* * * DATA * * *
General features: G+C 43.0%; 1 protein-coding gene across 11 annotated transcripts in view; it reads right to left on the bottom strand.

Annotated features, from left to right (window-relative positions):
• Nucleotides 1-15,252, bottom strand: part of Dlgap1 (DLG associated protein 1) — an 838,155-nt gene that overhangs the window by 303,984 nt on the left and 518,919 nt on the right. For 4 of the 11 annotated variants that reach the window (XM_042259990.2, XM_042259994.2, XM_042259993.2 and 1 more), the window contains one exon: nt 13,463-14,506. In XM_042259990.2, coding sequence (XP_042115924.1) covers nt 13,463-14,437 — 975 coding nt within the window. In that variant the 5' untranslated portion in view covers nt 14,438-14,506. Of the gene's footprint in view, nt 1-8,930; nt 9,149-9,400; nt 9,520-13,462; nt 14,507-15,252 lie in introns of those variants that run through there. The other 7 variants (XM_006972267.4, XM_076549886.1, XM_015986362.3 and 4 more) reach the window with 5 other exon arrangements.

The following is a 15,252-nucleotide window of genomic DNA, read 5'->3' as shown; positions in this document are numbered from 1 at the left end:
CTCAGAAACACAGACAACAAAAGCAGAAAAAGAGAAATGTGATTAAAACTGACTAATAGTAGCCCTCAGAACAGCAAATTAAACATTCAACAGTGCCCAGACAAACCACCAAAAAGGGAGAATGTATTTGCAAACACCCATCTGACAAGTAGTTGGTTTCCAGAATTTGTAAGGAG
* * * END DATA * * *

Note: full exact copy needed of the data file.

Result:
General features: G+C 43.0%; 1 protein-coding gene across 11 annotated transcripts in view; it reads right to left on the bottom strand.

Annotated features, from left to right (window-relative positions):
• Nucleotides 1-15,252, bottom strand: part of Dlgap1 (DLG associated protein 1) — an 838,155-nt gene that overhangs the window by 303,984 nt on the left and 518,919 nt on the right. For 4 of the 11 annotated variants that reach the window (XM_042259990.2, XM_042259994.2, XM_042259993.2 and 1 more), the window contains one exon: nt 13,463-14,506. In XM_042259990.2, coding sequence (XP_042115924.1) covers nt 13,463-14,437 — 975 coding nt within the window. In that variant the 5' untranslated portion in view covers nt 14,438-14,506. Of the gene's footprint in view, nt 1-8,930; nt 9,149-9,400; nt 9,520-13,462; nt 14,507-15,252 lie in introns of those variants that run through there. The other 7 variants (XM_006972267.4, XM_076549886.1, XM_015986362.3 and 4 more) reach the window with 5 other exon arrangements.

The following is a 15,252-nucleotide window of genomic DNA, read 5'->3' as shown; positions in this document are numbered from 1 at the left end:
CTCAGAAACACAGACAACAAAAGCAGAAAAAGAGAAATGTGATTAAAACTGACTAATAGTAGCCCTCAGAACAGCAAATTAAACATTCAACAGTGCCCAGACAAACCACCAAAAAGGGAGAATGTATTTGCAAACACCCATCTGACAAGTAGTTGGTTTCCAGAATTTGTAAGGAG